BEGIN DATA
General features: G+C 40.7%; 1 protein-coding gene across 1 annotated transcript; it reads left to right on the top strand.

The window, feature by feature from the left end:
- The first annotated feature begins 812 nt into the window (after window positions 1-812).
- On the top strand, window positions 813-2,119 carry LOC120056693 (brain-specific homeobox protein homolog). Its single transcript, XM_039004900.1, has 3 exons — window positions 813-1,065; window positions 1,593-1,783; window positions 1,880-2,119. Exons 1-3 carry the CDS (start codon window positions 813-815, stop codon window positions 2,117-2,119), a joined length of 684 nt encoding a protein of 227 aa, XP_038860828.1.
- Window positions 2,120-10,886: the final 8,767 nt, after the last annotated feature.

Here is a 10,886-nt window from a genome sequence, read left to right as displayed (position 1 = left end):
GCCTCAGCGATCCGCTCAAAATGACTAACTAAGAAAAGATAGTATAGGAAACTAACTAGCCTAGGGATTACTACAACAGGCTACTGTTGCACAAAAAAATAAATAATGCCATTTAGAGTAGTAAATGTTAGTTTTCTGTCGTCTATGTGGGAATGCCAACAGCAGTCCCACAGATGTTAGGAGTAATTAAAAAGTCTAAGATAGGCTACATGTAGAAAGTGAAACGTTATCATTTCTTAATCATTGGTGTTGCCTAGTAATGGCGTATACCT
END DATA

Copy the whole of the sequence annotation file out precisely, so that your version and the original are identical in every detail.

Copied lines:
General features: G+C 40.7%; 1 protein-coding gene across 1 annotated transcript; it reads left to right on the top strand.

The window, feature by feature from the left end:
- The first annotated feature begins 812 nt into the window (after window positions 1-812).
- On the top strand, window positions 813-2,119 carry LOC120056693 (brain-specific homeobox protein homolog). Its single transcript, XM_039004900.1, has 3 exons — window positions 813-1,065; window positions 1,593-1,783; window positions 1,880-2,119. Exons 1-3 carry the CDS (start codon window positions 813-815, stop codon window positions 2,117-2,119), a joined length of 684 nt encoding a protein of 227 aa, XP_038860828.1.
- Window positions 2,120-10,886: the final 8,767 nt, after the last annotated feature.

Here is a 10,886-nt window from a genome sequence, read left to right as displayed (position 1 = left end):
GCCTCAGCGATCCGCTCAAAATGACTAACTAAGAAAAGATAGTATAGGAAACTAACTAGCCTAGGGATTACTACAACAGGCTACTGTTGCACAAAAAAATAAATAATGCCATTTAGAGTAGTAAATGTTAGTTTTCTGTCGTCTATGTGGGAATGCCAACAGCAGTCCCACAGATGTTAGGAGTAATTAAAAAGTCTAAGATAGGCTACATGTAGAAAGTGAAACGTTATCATTTCTTAATCATTGGTGTTGCCTAGTAATGGCGTATACCT